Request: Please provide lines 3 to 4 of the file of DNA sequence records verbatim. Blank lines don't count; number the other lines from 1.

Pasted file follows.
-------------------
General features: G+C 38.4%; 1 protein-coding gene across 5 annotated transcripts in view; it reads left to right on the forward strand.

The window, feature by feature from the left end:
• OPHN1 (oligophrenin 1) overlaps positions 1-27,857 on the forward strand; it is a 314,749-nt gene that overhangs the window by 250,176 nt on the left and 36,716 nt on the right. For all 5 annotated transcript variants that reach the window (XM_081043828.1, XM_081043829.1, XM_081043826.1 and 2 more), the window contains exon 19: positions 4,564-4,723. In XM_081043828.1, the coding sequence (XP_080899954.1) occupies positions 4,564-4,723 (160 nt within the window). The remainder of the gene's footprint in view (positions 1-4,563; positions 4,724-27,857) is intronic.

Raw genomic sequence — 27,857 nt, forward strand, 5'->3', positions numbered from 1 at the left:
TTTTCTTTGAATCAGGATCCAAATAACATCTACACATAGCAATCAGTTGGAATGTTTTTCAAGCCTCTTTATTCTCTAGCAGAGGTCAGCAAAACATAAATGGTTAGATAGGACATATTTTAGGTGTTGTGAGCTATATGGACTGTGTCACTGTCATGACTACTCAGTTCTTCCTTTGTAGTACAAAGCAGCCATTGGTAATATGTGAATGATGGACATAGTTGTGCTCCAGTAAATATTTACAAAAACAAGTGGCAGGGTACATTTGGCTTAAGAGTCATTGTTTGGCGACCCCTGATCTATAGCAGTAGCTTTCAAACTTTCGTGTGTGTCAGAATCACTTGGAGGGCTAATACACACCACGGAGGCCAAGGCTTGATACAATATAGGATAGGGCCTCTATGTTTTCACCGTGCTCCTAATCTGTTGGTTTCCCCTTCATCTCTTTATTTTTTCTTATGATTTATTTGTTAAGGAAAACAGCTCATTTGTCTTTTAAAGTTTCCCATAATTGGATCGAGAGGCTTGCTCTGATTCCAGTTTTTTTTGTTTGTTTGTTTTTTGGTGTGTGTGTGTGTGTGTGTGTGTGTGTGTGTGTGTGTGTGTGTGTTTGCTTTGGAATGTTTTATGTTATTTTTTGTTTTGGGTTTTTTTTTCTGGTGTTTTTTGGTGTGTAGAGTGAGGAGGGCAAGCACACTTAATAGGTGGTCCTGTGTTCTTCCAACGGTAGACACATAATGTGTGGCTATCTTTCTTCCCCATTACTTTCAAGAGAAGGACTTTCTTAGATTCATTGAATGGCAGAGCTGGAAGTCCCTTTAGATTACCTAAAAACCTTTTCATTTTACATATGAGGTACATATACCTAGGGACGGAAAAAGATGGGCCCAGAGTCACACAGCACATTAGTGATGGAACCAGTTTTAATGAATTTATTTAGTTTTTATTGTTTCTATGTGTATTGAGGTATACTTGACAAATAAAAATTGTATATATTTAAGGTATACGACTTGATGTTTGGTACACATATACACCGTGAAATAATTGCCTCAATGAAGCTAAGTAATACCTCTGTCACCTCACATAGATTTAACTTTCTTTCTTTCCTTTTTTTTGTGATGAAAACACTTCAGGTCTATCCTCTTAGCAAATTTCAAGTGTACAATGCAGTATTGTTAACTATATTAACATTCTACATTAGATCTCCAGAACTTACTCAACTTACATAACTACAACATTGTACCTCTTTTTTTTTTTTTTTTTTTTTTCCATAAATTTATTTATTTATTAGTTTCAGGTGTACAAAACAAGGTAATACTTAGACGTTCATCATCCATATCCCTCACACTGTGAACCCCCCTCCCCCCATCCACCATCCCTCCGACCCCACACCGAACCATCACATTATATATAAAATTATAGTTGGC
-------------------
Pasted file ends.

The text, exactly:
• OPHN1 (oligophrenin 1) overlaps positions 1-27,857 on the forward strand; it is a 314,749-nt gene that overhangs the window by 250,176 nt on the left and 36,716 nt on the right. For all 5 annotated transcript variants that reach the window (XM_081043828.1, XM_081043829.1, XM_081043826.1 and 2 more), the window contains exon 19: positions 4,564-4,723. In XM_081043828.1, the coding sequence (XP_080899954.1) occupies positions 4,564-4,723 (160 nt within the window). The remainder of the gene's footprint in view (positions 1-4,563; positions 4,724-27,857) is intronic.

Raw genomic sequence — 27,857 nt, forward strand, 5'->3', positions numbered from 1 at the left: